Doing business in Thailand

Referred to as the Gateway to Asia, Thailand has maintained its economic relations with Europe ever since the 15th century, when Vasco da Gama established the first European contact with a country from the Far East. When analyzing the contemporary trade relations, however, both the European and Asian economic landscapes have undergone many transformations. Nevertheless, most of the European countries have maintained their close ties with Thailand over the years. For instance, the European Association for Business and Commerce (EABC), situated in Bangkok, works to increase the European Trade and Investment in Thailand and aims to improve the market opportunities for both Thai and European companies. Some of the most developed sectors in terms of international relations are Automotive, Food and Beverage, Insurance, Transport, and Energy. What’s more, a Free Trade Agreement between the countries from the European Union and Thailand was in motion in 2014. Following the coup against the 2014-elected democratic government in Thailand, talks regarding the agreement have been indefinitely shelved, causing the Thai fishing and fruit industries to suffer significant losses in terms of the amount of exported goods.

Further improvement of the Thai investment climate

This hasn’t stopped the Thai economy and trade from further developing and expanding. In 2015, the total bilateral trade between them was estimated to 32.0 billion euros, making Thailand Europe’s third trade partner, after China and Japan. 60% of Thailand’s GDP is made up of exports, such as machinery, transport equipment and food products. Evidently, the country is becoming more and more attractive for foreign investors, providing a skilled and cost-efficient workforce and a new, vibrant consumer market that is highly interested in Western culture. Thailand’s investment policies encourage free trade and support the forging of foreign business relations, which is why it has become one of the most important investment destinations in the EU. Thailand is a part of the Association of Southeast Asian Nations (ASEAN), uniting a market of over 580 million consumers. Ranked as the 8th most attractive host economy for 2014-2016, Thailand is the new promised land for businesses from all industries and sizes.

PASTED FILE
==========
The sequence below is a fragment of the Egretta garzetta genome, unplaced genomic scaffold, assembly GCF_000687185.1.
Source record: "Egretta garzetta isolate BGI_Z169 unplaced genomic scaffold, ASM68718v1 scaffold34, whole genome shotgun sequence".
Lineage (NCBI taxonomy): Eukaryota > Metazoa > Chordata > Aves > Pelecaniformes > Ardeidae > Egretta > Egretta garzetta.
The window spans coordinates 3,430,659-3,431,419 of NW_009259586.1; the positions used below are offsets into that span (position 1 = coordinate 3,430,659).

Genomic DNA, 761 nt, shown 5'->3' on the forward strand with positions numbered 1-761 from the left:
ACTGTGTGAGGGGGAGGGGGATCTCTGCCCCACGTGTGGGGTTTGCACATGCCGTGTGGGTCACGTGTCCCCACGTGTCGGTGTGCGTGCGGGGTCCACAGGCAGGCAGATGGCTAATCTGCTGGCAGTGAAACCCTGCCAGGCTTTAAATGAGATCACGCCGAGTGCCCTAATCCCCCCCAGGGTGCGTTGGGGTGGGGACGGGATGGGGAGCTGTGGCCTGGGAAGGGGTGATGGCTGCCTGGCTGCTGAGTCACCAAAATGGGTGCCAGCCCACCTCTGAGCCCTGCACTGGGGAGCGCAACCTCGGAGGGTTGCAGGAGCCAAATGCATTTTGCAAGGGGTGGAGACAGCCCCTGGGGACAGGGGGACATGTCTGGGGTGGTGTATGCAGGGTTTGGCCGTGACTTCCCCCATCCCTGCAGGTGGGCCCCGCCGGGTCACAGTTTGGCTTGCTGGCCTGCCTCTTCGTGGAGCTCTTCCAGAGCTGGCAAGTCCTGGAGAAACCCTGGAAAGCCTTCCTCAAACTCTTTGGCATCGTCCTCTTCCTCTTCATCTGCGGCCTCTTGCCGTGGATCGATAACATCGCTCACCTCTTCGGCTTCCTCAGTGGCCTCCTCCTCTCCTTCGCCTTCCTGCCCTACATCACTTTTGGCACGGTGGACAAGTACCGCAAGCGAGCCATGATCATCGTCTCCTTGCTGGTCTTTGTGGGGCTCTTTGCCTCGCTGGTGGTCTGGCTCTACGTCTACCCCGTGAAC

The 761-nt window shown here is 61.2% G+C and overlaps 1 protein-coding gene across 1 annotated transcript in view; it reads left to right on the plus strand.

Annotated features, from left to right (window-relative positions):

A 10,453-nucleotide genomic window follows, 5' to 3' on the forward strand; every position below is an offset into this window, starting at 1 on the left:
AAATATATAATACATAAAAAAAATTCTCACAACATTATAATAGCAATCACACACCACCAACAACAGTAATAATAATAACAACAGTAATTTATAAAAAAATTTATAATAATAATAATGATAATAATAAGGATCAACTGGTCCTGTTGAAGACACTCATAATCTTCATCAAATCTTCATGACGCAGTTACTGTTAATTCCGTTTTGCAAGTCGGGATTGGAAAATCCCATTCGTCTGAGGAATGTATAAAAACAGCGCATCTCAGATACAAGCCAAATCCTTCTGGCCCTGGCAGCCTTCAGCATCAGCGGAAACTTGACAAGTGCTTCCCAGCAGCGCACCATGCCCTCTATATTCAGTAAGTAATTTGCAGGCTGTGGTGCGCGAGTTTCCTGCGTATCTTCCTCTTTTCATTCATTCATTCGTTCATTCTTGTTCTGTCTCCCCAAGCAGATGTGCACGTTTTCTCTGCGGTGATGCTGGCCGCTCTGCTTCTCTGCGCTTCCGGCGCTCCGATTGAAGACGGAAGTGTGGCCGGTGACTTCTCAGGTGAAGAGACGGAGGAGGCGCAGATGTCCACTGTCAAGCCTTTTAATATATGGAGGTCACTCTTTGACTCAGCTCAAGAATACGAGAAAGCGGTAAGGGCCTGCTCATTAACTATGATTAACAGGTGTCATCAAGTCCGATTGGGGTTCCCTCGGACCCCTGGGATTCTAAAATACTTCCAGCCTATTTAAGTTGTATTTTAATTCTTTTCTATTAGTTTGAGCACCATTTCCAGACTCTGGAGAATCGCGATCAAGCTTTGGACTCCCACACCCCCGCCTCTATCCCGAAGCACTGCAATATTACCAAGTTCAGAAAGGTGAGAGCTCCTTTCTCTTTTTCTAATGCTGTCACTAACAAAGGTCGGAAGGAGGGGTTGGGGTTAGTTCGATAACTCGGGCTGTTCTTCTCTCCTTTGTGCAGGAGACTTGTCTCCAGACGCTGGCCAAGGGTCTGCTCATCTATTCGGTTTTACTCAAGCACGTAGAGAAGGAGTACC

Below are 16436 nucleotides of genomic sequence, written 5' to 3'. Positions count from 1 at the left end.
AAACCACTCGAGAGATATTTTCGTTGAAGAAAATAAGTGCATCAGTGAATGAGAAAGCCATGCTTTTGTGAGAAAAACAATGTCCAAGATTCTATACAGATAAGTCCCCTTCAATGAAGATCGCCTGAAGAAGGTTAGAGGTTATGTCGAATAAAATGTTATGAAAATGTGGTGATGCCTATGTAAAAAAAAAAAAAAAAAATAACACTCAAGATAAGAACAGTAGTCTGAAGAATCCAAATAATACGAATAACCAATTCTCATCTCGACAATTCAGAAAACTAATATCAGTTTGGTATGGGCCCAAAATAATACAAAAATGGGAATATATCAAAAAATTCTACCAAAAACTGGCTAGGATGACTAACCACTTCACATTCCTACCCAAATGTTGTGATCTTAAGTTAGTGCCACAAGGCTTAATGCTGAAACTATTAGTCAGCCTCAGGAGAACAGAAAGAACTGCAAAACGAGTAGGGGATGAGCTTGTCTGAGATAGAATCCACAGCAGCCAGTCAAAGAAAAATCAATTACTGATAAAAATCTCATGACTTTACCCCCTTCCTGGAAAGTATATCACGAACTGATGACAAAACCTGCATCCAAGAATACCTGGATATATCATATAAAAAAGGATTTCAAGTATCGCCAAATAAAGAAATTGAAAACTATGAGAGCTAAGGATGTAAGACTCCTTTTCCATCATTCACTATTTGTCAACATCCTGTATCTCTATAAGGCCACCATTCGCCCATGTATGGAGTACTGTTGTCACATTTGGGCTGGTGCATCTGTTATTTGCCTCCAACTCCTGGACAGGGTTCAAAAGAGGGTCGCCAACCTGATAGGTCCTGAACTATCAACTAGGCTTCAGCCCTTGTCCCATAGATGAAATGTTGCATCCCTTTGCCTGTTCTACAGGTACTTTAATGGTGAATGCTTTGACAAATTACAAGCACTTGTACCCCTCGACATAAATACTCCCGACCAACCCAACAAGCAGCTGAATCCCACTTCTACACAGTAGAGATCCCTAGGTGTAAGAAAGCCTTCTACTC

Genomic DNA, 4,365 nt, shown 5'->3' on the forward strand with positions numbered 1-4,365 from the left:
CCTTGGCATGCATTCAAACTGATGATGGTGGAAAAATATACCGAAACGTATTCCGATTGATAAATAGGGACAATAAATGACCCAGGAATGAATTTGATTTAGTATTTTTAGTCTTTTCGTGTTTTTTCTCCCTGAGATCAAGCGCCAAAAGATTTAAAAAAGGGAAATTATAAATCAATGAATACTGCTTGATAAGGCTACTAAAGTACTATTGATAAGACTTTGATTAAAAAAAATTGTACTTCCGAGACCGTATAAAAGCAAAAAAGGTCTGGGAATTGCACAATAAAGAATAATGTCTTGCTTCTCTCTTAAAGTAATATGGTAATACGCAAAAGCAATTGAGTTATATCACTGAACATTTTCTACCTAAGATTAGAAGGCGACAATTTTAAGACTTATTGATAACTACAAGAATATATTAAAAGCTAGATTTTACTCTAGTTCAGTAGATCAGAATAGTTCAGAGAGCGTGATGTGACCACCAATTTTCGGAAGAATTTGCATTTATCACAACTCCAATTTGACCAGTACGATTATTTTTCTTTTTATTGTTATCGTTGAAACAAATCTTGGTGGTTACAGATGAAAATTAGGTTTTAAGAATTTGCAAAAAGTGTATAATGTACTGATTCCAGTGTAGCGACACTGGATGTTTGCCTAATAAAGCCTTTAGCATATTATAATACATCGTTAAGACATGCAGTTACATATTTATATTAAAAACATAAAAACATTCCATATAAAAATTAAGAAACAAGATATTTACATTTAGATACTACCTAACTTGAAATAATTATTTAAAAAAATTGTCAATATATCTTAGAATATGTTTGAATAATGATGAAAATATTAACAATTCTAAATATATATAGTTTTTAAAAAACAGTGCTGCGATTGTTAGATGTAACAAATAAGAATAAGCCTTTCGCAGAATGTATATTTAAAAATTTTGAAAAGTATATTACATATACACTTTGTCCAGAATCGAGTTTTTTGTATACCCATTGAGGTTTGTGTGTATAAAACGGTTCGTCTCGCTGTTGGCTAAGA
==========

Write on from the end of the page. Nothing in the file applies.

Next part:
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The cost of doing business in Thailand and the road to success

It might come as a surprise, but doing business in Thailand is actually way cheaper than in other Asian countries, such as India and China. With low corporate taxes, low inflation and living costs, cost-effective workforce, it is the perfect environment for a company to thrive. Moreover, its currency- the Thai Baht, is one of the best-performing ones, remaining more stable than the Japanese Yen, for instance.